WASHINGTON, D.C. — As part of his effort to “win the future” through innovative clean energy technologies and to double the share of electricity from clean energy sources by 2035 announced in his recent state of the union address, President Obama proposed new efforts to improve energy efficiency in commercial buildings across the country.
Last year, commercial buildings consumed about 20 percent of all energy in the U.S. economy, according to a statement from the White House.
“Improving energy efficiency in our buildings can create jobs, save money, reduce our dependence on foreign oil, and make our air cleaner,” the statement said. “The President’s Better Buildings Initiative will make commercial buildings 20 percent more energy efficient over the next decade by catalyzing private sector investment through a series of incentives to upgrade offices, stores, schools and other municipal buildings, universities, hospitals, and other commercial buildings.”
The initiative builds on investments through the American Recovery and Reinvestment Act, along with the efforts to pass the President’s proposed “HOMESTAR” legislation that encourages American families to make energy saving upgrades in their homes.
Also included in the initiative is a goal to reduce companies’ and business owners’ energy bills by about $40 billion a year.
“That money that can be put to better use hiring more workers, inventing new products, and creating shareholder value,” the statement said.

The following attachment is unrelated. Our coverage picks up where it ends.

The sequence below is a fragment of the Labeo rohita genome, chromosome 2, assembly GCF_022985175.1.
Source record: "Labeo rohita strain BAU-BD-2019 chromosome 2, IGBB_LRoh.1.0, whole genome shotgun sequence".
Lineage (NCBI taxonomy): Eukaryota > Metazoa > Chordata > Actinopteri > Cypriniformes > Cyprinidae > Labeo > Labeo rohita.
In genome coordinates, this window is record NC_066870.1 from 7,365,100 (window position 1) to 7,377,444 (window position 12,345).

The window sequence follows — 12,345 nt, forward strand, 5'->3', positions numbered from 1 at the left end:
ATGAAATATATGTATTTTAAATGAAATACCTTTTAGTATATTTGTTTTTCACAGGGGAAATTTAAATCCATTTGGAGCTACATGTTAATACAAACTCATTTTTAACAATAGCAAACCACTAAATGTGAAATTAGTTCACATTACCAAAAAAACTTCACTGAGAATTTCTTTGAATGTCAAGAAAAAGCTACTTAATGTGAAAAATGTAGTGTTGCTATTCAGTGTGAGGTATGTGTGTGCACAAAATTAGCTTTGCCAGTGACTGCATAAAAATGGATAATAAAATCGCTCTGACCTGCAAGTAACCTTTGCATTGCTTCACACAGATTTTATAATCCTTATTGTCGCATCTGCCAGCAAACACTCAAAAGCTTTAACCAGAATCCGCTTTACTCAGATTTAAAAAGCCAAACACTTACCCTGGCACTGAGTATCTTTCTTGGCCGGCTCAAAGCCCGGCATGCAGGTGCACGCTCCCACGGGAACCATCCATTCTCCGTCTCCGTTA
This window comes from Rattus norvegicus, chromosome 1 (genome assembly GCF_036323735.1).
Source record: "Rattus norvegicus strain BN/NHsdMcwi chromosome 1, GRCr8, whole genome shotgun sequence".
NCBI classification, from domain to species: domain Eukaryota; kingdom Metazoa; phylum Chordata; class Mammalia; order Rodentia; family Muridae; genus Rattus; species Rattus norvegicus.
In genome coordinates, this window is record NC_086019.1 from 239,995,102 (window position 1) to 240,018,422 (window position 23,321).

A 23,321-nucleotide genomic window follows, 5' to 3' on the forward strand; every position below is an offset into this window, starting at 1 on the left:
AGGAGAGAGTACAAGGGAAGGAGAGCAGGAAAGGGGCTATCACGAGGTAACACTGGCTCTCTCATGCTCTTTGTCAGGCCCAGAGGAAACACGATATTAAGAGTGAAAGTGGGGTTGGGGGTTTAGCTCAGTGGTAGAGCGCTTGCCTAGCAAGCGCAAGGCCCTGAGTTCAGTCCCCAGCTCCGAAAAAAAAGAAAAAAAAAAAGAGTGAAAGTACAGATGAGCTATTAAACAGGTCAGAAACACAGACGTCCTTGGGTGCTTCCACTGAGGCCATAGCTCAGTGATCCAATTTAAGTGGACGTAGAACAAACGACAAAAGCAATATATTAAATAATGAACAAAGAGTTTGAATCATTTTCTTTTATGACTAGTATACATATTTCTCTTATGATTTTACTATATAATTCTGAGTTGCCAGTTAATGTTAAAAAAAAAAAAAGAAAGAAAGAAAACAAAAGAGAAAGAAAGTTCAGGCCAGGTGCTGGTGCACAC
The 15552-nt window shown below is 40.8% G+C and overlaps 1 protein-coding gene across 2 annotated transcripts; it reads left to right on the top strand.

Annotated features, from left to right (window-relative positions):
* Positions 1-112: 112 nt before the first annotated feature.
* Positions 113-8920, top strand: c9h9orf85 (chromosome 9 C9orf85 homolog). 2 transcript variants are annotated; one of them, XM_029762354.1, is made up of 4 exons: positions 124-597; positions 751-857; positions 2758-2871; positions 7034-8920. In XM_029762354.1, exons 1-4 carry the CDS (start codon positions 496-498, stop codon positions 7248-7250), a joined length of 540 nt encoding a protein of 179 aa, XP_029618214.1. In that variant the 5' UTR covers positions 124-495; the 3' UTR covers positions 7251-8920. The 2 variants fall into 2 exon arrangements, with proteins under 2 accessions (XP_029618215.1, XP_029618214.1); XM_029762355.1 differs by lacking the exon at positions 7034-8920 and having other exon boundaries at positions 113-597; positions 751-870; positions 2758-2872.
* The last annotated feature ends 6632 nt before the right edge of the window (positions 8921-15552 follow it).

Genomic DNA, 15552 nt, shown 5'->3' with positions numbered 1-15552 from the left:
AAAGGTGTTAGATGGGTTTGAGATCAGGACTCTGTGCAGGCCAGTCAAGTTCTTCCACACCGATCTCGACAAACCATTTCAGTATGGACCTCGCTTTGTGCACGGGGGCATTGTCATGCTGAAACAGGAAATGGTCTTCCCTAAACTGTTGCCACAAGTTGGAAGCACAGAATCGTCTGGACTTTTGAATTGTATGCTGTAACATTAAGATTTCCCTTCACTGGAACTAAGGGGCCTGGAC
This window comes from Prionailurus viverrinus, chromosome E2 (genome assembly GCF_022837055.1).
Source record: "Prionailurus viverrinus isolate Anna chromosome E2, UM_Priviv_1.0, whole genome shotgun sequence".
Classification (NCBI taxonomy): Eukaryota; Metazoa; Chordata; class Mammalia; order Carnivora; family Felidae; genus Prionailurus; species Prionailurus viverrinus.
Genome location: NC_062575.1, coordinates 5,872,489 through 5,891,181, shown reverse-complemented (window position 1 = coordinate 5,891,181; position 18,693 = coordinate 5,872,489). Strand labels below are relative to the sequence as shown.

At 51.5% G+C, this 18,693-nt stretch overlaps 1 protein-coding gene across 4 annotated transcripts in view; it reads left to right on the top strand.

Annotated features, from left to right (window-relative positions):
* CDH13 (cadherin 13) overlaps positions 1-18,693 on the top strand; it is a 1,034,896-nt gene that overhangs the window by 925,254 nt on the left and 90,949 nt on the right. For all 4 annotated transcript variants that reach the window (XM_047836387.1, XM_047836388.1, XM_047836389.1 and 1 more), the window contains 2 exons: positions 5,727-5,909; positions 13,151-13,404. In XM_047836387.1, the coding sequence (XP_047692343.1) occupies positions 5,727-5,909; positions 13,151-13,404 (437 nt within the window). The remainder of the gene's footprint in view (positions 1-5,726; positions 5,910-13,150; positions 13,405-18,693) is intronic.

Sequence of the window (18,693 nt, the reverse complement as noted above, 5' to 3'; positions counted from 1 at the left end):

The proposal also aims to save energy by reforming “outdates incentives and challenging the private sector to act,” according to the statement.
“The President is calling for an aggressive reform of existing tax and other incentives for commercial building retrofits and proposing a new competitive grant program,” the statement said. “In turn, he is asking corporate leaders to commit to making progress toward his energy goals.”
Part of the President’s proposal seeks changes to the budget to create new tax incentives for building efficiency, more financing opportunities for commercial retrofits, and competitive grants for state and municipal governments, as well as benefits to CEOs and university presidents, among other measures.
The Better Buildings Initiative will complement programs already in place for government and residential buildings, such as the $20 billion in funding for building energy efficiency in the American Recovery and Reinvestment Act.
The Act will invest in programs like the Weatherization Assistance Program, Better Buildings, and the Energy Efficiency and Conservation Block Grant to retrofit 600,000 residential homes.
Through the Penn State-led Greater Philadelphia Innovation Cluster—winner of the federal Energy-Regional Innovation Cluster (E-RIC) competition—$129.7 million multi-agency grants will be delivered to “spark the growth of innovative, energy-efficient building systems and technologies,” in collaboration with several agencies.
In addition to the $5.5 billion provided to the General Service Administration from the Reinvestment Act to improve the energy performance of existing buildings and to start building a new generation of energy efficient buildings, the president also signed an executive order “directing federal agencies to achieve zero net energy by 2030 and employ high-performance and sustainable design principles for all new construction and alterations,” according to the statement.
At least 15 percent of existing buildings are to meet these guiding principles by FY 2015.